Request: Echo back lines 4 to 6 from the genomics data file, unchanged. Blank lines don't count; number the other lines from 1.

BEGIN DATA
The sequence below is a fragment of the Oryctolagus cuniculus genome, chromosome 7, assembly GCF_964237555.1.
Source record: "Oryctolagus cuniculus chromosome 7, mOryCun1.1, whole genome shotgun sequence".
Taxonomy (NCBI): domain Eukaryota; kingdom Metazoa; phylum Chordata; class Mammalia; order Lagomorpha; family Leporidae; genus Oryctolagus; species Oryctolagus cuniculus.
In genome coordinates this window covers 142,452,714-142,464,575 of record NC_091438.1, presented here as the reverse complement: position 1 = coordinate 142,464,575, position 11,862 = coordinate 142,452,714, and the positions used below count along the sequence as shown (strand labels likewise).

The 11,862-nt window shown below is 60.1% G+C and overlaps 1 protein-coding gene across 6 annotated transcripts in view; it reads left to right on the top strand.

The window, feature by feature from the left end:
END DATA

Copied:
In genome coordinates this window covers 142,452,714-142,464,575 of record NC_091438.1, presented here as the reverse complement: position 1 = coordinate 142,464,575, position 11,862 = coordinate 142,452,714, and the positions used below count along the sequence as shown (strand labels likewise).

The 11,862-nt window shown below is 60.1% G+C and overlaps 1 protein-coding gene across 6 annotated transcripts in view; it reads left to right on the top strand.

The window, feature by feature from the left end: